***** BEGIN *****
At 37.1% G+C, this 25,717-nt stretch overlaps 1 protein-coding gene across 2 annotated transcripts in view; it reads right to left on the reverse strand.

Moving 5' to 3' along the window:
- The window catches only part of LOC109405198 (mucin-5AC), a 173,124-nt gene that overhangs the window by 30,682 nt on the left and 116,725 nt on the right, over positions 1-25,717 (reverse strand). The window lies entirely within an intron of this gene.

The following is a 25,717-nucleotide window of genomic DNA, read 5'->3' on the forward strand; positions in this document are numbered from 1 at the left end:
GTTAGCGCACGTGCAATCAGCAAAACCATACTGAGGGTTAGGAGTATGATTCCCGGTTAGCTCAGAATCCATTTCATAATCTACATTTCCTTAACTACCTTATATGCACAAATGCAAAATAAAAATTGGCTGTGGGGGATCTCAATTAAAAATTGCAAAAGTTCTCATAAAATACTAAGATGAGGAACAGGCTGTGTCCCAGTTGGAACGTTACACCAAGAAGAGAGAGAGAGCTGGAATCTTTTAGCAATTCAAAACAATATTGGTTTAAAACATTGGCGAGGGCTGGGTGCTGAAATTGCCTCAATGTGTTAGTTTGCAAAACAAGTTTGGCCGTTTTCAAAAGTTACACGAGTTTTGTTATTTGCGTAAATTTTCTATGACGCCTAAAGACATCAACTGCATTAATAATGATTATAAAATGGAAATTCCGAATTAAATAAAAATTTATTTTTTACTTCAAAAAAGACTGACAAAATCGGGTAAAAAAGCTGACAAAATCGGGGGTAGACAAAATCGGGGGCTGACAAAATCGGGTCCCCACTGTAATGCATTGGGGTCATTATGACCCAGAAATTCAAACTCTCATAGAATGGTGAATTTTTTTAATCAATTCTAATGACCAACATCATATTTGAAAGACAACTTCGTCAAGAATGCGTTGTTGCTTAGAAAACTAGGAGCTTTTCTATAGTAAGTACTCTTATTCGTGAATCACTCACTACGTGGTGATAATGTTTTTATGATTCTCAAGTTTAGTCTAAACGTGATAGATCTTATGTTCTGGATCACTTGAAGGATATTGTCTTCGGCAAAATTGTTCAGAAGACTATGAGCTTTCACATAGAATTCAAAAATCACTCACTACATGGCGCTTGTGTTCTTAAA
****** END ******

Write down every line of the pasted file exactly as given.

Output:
At 37.1% G+C, this 25,717-nt stretch overlaps 1 protein-coding gene across 2 annotated transcripts in view; it reads right to left on the reverse strand.

Moving 5' to 3' along the window:
- The window catches only part of LOC109405198 (mucin-5AC), a 173,124-nt gene that overhangs the window by 30,682 nt on the left and 116,725 nt on the right, over positions 1-25,717 (reverse strand). The window lies entirely within an intron of this gene.

The following is a 25,717-nucleotide window of genomic DNA, read 5'->3' on the forward strand; positions in this document are numbered from 1 at the left end:
GTTAGCGCACGTGCAATCAGCAAAACCATACTGAGGGTTAGGAGTATGATTCCCGGTTAGCTCAGAATCCATTTCATAATCTACATTTCCTTAACTACCTTATATGCACAAATGCAAAATAAAAATTGGCTGTGGGGGATCTCAATTAAAAATTGCAAAAGTTCTCATAAAATACTAAGATGAGGAACAGGCTGTGTCCCAGTTGGAACGTTACACCAAGAAGAGAGAGAGAGCTGGAATCTTTTAGCAATTCAAAACAATATTGGTTTAAAACATTGGCGAGGGCTGGGTGCTGAAATTGCCTCAATGTGTTAGTTTGCAAAACAAGTTTGGCCGTTTTCAAAAGTTACACGAGTTTTGTTATTTGCGTAAATTTTCTATGACGCCTAAAGACATCAACTGCATTAATAATGATTATAAAATGGAAATTCCGAATTAAATAAAAATTTATTTTTTACTTCAAAAAAGACTGACAAAATCGGGTAAAAAAGCTGACAAAATCGGGGGTAGACAAAATCGGGGGCTGACAAAATCGGGTCCCCACTGTAATGCATTGGGGTCATTATGACCCAGAAATTCAAACTCTCATAGAATGGTGAATTTTTTTAATCAATTCTAATGACCAACATCATATTTGAAAGACAACTTCGTCAAGAATGCGTTGTTGCTTAGAAAACTAGGAGCTTTTCTATAGTAAGTACTCTTATTCGTGAATCACTCACTACGTGGTGATAATGTTTTTATGATTCTCAAGTTTAGTCTAAACGTGATAGATCTTATGTTCTGGATCACTTGAAGGATATTGTCTTCGGCAAAATTGTTCAGAAGACTATGAGCTTTCACATAGAATTCAAAAATCACTCACTACATGGCGCTTGTGTTCTTAAA